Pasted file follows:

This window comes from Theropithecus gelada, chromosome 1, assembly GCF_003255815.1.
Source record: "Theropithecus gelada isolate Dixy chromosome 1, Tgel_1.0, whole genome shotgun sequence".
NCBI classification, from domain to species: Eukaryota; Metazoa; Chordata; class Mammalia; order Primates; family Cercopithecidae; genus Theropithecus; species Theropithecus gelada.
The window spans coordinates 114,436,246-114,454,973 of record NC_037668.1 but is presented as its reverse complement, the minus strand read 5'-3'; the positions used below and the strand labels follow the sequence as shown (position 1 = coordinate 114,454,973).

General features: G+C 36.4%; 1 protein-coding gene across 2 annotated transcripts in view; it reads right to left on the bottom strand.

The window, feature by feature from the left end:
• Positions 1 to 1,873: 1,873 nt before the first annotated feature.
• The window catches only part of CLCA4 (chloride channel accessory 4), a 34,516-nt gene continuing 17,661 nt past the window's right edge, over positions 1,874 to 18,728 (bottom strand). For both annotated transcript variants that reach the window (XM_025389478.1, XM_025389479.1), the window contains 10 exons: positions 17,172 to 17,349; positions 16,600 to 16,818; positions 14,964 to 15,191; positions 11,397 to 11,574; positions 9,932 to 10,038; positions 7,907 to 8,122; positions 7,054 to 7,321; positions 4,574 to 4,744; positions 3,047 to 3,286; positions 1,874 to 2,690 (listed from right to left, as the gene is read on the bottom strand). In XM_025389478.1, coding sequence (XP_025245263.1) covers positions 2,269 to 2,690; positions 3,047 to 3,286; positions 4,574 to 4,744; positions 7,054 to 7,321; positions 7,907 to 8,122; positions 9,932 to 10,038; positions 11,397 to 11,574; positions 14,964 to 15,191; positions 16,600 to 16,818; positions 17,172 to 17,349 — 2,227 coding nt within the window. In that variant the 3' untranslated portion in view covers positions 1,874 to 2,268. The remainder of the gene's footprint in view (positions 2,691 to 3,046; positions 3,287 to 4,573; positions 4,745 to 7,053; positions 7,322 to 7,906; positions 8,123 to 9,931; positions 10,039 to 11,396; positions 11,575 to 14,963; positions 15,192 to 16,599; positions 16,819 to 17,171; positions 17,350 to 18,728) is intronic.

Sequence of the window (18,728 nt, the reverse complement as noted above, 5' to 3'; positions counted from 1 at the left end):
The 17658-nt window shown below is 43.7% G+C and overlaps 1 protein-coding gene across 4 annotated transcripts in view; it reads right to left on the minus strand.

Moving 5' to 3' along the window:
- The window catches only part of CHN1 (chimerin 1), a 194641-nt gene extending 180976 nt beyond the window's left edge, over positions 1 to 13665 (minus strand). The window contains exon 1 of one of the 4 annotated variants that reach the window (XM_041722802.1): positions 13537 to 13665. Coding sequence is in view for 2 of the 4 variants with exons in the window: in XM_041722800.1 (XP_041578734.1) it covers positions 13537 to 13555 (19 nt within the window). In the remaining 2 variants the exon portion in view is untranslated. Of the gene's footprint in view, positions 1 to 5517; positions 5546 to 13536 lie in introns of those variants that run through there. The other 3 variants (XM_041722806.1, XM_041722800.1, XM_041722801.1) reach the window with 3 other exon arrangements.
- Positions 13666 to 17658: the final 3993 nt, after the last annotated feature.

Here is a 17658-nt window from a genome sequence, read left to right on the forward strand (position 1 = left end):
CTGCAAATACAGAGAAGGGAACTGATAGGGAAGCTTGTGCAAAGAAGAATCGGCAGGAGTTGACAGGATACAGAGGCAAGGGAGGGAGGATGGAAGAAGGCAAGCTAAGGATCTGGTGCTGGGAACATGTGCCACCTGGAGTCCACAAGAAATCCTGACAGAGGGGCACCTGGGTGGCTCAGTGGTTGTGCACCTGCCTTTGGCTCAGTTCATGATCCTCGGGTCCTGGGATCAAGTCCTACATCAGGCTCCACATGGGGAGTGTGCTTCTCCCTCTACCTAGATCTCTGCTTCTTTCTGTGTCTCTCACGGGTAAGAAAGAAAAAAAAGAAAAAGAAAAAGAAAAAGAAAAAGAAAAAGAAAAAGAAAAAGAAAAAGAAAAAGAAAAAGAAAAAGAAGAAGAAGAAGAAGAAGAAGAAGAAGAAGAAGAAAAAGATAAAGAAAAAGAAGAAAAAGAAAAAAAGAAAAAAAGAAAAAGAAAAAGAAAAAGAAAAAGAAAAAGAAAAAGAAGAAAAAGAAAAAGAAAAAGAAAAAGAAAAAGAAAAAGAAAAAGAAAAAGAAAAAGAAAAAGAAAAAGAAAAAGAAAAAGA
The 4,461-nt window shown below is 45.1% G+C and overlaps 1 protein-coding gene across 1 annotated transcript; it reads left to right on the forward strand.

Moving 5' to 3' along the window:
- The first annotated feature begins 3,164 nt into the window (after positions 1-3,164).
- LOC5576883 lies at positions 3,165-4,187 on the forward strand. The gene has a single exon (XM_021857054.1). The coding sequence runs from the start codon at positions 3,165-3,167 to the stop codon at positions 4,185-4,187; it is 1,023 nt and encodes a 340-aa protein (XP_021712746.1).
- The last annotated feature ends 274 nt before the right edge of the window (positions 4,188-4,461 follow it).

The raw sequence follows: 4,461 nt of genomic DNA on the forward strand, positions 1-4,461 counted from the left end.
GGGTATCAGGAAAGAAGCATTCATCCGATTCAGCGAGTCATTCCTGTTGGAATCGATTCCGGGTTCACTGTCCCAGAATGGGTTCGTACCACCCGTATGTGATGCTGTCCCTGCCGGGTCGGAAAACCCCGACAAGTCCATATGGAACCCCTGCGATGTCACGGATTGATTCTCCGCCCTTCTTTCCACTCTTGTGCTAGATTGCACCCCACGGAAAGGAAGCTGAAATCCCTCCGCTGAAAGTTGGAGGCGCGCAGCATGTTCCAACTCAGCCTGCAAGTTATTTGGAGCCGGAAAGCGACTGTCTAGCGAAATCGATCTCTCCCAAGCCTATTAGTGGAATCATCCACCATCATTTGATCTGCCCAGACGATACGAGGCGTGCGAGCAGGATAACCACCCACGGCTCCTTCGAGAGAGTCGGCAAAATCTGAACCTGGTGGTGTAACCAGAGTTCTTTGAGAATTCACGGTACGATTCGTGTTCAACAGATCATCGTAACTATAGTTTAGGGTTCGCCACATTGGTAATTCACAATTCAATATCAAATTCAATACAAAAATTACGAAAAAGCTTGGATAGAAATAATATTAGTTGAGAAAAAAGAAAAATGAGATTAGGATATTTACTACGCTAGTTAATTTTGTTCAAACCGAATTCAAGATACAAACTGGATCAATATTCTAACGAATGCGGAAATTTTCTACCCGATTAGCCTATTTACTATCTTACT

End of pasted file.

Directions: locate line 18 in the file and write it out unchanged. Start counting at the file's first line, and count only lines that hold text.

- The first annotated feature begins 3,164 nt into the window (after positions 1-3,164).